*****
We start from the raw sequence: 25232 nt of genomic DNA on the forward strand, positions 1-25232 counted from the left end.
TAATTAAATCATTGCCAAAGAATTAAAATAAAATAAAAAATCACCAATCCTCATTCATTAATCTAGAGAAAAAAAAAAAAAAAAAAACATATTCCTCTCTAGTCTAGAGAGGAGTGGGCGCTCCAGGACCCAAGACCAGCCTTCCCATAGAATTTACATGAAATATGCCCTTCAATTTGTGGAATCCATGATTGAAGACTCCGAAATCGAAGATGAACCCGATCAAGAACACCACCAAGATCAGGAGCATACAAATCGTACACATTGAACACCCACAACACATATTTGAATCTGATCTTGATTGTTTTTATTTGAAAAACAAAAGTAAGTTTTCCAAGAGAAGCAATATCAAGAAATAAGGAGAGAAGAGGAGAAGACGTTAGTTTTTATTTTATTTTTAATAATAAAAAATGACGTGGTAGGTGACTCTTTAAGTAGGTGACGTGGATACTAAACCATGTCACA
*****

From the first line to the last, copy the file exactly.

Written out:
We start from the raw sequence: 25232 nt of genomic DNA on the forward strand, positions 1-25232 counted from the left end.
TAATTAAATCATTGCCAAAGAATTAAAATAAAATAAAAAATCACCAATCCTCATTCATTAATCTAGAGAAAAAAAAAAAAAAAAAAACATATTCCTCTCTAGTCTAGAGAGGAGTGGGCGCTCCAGGACCCAAGACCAGCCTTCCCATAGAATTTACATGAAATATGCCCTTCAATTTGTGGAATCCATGATTGAAGACTCCGAAATCGAAGATGAACCCGATCAAGAACACCACCAAGATCAGGAGCATACAAATCGTACACATTGAACACCCACAACACATATTTGAATCTGATCTTGATTGTTTTTATTTGAAAAACAAAAGTAAGTTTTCCAAGAGAAGCAATATCAAGAAATAAGGAGAGAAGAGGAGAAGACGTTAGTTTTTATTTTATTTTTAATAATAAAAAATGACGTGGTAGGTGACTCTTTAAGTAGGTGACGTGGATACTAAACCATGTCACA